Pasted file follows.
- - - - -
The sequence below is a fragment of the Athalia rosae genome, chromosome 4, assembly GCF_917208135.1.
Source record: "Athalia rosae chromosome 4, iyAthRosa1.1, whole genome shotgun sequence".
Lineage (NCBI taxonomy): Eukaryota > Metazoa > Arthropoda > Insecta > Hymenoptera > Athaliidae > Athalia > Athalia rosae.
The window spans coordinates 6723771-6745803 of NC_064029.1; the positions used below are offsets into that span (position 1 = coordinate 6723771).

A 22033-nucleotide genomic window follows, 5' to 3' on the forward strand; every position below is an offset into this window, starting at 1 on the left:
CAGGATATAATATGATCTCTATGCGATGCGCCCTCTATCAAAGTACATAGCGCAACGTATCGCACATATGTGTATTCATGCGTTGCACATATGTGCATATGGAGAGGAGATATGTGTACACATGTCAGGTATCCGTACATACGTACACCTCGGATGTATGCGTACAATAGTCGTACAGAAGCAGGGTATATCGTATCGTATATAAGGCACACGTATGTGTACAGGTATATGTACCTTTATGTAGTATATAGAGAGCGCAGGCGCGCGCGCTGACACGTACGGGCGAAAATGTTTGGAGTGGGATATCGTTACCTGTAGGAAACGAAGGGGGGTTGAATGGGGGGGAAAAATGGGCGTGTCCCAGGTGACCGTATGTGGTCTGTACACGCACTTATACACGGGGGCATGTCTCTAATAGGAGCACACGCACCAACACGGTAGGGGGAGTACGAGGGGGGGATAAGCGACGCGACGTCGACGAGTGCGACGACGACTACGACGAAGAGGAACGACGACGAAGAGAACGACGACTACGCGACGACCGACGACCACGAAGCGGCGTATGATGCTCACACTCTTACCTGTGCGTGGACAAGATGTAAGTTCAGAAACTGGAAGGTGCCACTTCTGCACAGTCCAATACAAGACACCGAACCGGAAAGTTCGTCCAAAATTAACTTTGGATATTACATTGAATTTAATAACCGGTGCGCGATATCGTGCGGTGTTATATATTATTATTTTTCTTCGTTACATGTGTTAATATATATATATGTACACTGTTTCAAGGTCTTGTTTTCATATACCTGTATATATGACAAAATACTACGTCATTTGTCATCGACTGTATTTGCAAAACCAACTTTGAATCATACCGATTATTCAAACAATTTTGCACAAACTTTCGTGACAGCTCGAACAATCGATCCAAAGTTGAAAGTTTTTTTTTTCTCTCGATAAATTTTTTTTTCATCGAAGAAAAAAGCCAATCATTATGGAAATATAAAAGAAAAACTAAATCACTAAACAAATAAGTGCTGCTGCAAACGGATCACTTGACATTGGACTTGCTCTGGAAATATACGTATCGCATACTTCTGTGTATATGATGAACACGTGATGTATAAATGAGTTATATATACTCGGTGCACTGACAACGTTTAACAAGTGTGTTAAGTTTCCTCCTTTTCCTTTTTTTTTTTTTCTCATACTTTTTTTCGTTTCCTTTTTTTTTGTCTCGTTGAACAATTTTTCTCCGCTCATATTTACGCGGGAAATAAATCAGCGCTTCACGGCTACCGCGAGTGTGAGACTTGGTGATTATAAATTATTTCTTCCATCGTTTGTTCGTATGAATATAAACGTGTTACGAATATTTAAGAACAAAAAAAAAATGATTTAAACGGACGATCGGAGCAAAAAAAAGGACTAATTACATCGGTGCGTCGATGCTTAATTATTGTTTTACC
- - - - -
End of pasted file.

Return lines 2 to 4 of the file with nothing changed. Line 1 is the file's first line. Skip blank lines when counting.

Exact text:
Source record: "Athalia rosae chromosome 4, iyAthRosa1.1, whole genome shotgun sequence".
Lineage (NCBI taxonomy): Eukaryota > Metazoa > Arthropoda > Insecta > Hymenoptera > Athaliidae > Athalia > Athalia rosae.
The window spans coordinates 6723771-6745803 of NC_064029.1; the positions used below are offsets into that span (position 1 = coordinate 6723771).